Brian Jagde is a tenor and third year Adler Fellow at San Francisco Opera. He will make his mainstage leading role debut as Cavaradossi in Puccini's Tosca on Friday, November 16, 2012 - you can catch him for 5 more performances on November 20, 24, 27, 29 and December 2. Brian made his SFO Debut in 2010 as Joe in Puccini's
La Fanciulla del West and has been seen since in roles in
The Makropulos Case (Janek), and
Lucrezia Borgia (Vitellozzo) and he has covered the leading roles of Pinkerton in
Madama Butterfly, Christian in
Cyrano de Bergerac, and Don José in
Carmen. He was seen as Don José in the 2011 presentation of
Carmen for Families - an abridged 2-hour version in English presented on the War Memorial Opera House stage with other members of the Adler Fellowship Program.
Posted: 11/16/2012 by
San Francisco Opera
Sitting around a table enjoying happy hour with a couple of my brother’s friends, I casually mentioned that I had attended a performance of The Marriage of Figaro
and really enjoyed it. One friend, who I shall do the service of not naming, said “Anna, I didn’t realize you attended operas!” “Oh!,” I replied, “it’s one of the great perks of working at San Francisco Opera—I get to see every production we do!” “Wait,” he said, “you work
at the Opera?” He started laughing, and unfortunately continued: “I imagine you and seven other people crammed around a table sewing a bustier or something.”
Posted: 08/31/2012 by
Anna Sopko Wright (Sr. Marketing Manager, Subscriptions)
Much like baseball fans, we here at San Francisco Opera count down the days until the opening of the Fall 2012 opera season. But as we were strolling around the City, enjoying the last days of summer, we realized that San Francisco was practically tailor-made for the five fall operas. We found so many connections between our beloved city and the fall season that we had to share them!
Posted: 08/24/2012 by
San Francisco Opera
Nearly five years ago, I made the difficult choice to leave behind my then 15 years of training and experience as a solo pianist, and embark on a master’s degree in Collaborative Piano. Little did I know then that the huge amount of work, responsibility, and study that degree and my subsequent apprenticeships demanded would culminate in my current profession as a coach/accompanist here at San Francisco Opera. In searching for the skill set that would make me an ideal candidate for an Adler position here (I must confess here that coming here to SFO was a longtime dream of mine), I was lucky enough to get my hands dirty in the rehearsal rooms, orchestra libraries, coaching studios, and orchestra pits of Virginia Opera, Boston Lyric Opera, and Washington National Opera, doing my best to learn as much as I could experientially about every cog in this Rube Goldberg machine we call opera!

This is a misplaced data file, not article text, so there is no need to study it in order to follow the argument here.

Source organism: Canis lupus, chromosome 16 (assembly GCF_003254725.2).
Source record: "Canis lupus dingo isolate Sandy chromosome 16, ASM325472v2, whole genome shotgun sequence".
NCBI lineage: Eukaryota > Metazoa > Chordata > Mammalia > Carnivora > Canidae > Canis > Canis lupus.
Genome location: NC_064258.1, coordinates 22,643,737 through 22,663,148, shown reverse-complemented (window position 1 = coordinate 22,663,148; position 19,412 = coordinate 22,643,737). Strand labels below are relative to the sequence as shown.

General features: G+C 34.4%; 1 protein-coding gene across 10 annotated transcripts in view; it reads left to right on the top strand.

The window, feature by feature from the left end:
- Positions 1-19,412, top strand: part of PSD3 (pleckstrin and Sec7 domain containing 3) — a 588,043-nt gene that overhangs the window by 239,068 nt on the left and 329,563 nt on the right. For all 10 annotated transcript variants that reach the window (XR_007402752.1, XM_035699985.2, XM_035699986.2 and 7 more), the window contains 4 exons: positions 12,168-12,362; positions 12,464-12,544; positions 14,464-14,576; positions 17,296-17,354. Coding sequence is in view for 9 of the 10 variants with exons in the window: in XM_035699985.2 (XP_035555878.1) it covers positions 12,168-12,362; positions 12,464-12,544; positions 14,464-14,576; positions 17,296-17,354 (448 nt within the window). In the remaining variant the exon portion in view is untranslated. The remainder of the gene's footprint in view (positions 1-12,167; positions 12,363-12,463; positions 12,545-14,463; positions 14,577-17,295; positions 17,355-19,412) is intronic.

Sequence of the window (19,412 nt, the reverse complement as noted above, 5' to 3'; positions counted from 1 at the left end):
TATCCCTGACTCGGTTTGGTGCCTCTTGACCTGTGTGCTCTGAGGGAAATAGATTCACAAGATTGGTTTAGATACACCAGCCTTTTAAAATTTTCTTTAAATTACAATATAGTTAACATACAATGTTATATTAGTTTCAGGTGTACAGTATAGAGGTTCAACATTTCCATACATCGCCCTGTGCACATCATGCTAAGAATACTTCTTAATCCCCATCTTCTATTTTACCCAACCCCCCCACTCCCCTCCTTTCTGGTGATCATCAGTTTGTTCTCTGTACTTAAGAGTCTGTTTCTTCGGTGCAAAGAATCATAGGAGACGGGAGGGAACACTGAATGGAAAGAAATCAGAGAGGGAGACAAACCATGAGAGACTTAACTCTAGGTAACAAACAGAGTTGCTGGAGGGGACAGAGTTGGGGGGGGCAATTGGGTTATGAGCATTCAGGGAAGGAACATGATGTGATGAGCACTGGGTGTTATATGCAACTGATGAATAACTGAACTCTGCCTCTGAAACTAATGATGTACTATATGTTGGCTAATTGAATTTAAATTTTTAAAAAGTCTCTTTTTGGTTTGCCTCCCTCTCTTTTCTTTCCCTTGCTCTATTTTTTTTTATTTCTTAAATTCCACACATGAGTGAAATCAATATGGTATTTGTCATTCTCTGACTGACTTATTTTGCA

Posted: 07/05/2012 by
Robert Mollicone (1st Year Adler Coaching Fellow)
I worked in the rehearsal department for three seasons and after leaving that position, I was prepared to do just about anything. I could spit out any one of a hundred phone numbers faster than you could pull out your iPhone. People marvel at that, and I marvel that they marvel. It was just second nature to me and anyone else who worked here. You have to be ready to do anything at a moment’s notice. During the 1989 earthquake, one of my co-workers was at the ER with a singer who had injured her ankle during a performance while the rest of us phoned all remaining artists to be certain everyone was OK. Thankfully, all were fine, and one of our mezzos even invited all of the other artists to her apartment for a chicken dinner. The very next morning we had set up camp at the Masonic Auditorium where we proceeded to perform a week’s worth of opera there in concert version.
Posted: 05/04/2012 by
Valentina Simi (Artist Services Coordinator & Assistant to the Musical Director)